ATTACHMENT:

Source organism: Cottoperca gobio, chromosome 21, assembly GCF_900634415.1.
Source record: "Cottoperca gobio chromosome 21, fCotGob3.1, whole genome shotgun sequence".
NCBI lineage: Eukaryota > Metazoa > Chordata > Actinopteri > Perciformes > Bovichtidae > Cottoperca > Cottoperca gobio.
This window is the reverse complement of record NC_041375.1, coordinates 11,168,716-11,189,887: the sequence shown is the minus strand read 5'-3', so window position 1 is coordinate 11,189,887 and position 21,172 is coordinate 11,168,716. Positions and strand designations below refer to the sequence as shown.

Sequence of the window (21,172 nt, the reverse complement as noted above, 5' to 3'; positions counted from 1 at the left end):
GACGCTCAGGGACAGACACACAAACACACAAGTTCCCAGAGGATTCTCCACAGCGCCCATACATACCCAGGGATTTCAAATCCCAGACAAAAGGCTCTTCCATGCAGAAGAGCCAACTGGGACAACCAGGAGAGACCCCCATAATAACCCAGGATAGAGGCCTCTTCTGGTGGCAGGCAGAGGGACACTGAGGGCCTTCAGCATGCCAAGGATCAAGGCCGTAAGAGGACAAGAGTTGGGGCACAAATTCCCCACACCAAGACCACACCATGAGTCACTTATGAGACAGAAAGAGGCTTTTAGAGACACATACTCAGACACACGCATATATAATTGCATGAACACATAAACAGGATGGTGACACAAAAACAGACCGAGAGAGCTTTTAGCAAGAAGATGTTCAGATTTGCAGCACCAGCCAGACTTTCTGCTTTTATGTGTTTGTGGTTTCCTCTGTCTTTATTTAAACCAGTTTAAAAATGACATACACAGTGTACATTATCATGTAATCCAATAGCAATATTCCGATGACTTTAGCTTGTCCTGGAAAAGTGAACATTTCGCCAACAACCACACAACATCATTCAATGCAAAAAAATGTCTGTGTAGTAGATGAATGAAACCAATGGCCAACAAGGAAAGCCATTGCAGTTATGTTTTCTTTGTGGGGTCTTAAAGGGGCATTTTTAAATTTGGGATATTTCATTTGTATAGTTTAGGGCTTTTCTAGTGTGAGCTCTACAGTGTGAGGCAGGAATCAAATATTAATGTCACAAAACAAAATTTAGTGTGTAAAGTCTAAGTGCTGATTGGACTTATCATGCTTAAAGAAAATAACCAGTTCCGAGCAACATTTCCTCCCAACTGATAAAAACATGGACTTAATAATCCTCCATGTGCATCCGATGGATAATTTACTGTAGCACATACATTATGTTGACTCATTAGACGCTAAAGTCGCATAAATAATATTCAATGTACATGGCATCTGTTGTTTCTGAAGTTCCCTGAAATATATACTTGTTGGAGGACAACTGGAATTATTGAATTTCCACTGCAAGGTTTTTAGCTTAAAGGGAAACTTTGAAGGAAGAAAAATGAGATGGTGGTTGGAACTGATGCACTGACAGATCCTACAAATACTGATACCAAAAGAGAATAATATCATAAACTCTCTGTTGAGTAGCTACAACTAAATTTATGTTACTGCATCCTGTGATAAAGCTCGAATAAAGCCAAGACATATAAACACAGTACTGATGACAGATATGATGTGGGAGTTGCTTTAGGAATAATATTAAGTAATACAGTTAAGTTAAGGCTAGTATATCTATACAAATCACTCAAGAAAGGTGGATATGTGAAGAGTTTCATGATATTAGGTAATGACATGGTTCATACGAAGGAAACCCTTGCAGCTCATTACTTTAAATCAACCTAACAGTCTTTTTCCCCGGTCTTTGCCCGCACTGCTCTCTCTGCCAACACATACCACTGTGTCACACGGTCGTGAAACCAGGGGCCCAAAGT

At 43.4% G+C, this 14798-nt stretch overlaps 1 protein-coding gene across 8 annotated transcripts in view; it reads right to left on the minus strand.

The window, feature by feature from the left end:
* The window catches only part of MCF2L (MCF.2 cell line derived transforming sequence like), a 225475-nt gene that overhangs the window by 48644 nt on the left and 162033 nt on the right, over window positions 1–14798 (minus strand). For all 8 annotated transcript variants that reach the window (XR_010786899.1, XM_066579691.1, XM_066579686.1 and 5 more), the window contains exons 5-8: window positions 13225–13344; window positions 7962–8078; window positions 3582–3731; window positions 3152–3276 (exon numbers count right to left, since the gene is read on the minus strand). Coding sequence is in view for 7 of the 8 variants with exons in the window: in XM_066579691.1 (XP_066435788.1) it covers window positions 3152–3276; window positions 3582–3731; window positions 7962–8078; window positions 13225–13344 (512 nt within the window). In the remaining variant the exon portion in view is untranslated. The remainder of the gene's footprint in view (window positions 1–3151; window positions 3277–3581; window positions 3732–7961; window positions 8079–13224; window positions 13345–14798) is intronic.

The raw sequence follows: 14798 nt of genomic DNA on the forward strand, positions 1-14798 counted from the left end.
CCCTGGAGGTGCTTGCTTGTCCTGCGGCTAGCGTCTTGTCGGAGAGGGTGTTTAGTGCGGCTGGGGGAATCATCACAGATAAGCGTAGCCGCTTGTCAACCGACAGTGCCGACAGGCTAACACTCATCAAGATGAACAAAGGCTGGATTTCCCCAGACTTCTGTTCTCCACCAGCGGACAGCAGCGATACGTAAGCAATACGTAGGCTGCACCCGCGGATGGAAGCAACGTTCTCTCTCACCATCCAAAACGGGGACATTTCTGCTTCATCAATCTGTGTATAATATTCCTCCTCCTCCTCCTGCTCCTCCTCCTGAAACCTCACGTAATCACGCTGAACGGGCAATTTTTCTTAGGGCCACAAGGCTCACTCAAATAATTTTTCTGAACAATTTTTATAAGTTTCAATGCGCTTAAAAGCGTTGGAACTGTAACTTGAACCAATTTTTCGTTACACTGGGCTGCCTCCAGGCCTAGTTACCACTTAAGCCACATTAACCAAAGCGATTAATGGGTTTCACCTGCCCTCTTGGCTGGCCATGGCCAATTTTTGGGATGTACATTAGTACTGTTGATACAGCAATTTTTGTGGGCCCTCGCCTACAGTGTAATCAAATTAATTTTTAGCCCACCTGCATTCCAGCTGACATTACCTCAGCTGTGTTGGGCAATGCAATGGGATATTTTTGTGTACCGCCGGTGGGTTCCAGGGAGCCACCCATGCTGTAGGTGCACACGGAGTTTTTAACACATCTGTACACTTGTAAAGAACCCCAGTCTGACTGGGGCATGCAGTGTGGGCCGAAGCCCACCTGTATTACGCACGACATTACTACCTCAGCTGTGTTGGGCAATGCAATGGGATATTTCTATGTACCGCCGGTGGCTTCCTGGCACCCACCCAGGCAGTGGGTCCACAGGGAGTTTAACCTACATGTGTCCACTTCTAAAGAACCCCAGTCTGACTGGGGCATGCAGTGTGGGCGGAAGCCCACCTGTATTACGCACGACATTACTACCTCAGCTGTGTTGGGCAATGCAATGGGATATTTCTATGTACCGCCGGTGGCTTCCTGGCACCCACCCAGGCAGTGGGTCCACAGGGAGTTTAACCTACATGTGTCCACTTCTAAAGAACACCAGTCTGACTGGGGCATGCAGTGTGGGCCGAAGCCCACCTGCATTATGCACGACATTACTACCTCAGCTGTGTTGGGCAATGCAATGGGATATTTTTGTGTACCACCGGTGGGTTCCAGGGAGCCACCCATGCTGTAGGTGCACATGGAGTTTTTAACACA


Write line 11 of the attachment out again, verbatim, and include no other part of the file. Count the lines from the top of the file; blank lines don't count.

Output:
CCCTGGAGGTGCTTGCTTGTCCTGCGGCTAGCGTCTTGTCGGAGAGGGTGTTTAGTGCGGCTGGGGGAATCATCACAGATAAGCGTAGCCGCTTGTCAACCGACAGTGCCGACAGGCTAACACTCATCAAGATGAACAAAGGCTGGATTTCCCCAGACTTCTGTTCTCCACCAGCGGACAGCAGCGATACGTAAGCAATACGTAGGCTGCACCCGCGGATGGAAGCAACGTTCTCTCTCACCATCCAAAACGGGGACATTTCTGCTTCATCAATCTGTGTATAATATTCCTCCTCCTCCTCCTGCTCCTCCTCCTGAAACCTCACGTAATCACGCTGAACGGGCAATTTTTCTTAGGGCCACAAGGCTCACTCAAATAATTTTTCTGAACAATTTTTATAAGTTTCAATGCGCTTAAAAGCGTTGGAACTGTAACTTGAACCAATTTTTCGTTACACTGGGCTGCCTCCAGGCCTAGTTACCACTTAAGCCACATTAACCAAAGCGATTAATGGGTTTCACCTGCCCTCTTGGCTGGCCATGGCCAATTTTTGGGATGTACATTAGTACTGTTGATACAGCAATTTTTGTGGGCCCTCGCCTACAGTGTAATCAAATTAATTTTTAGCCCACCTGCATTCCAGCTGACATTACCTCAGCTGTGTTGGGCAATGCAATGGGATATTTTTGTGTACCGCCGGTGGGTTCCAGGGAGCCACCCATGCTGTAGGTGCACACGGAGTTTTTAACACATCTGTACACTTGTAAAGAACCCCAGTCTGACTGGGGCATGCAGTGTGGGCCGAAGCCCACCTGTATTACGCACGACATTACTACCTCAGCTGTGTTGGGCAATGCAATGGGATATTTCTATGTACCGCCGGTGGCTTCCTGGCACCCACCCAGGCAGTGGGTCCACAGGGAGTTTAACCTACATGTGTCCACTTCTAAAGAACCCCAGTCTGACTGGGGCATGCAGTGTGGGCGGAAGCCCACCTGTATTACGCACGACATTACTACCTCAGCTGTGTTGGGCAATGCAATGGGATATTTCTATGTACCGCCGGTGGCTTCCTGGCACCCACCCAGGCAGTGGGTCCACAGGGAGTTTAACCTACATGTGTCCACTTCTAAAGAACACCAGTCTGACTGGGGCATGCAGTGTGGGCCGAAGCCCACCTGCATTATGCACGACATTACTACCTCAGCTGTGTTGGGCAATGCAATGGGATATTTTTGTGTACCACCGGTGGGTTCCAGGGAGCCACCCATGCTGTAGGTGCACATGGAGTTTTTAACACA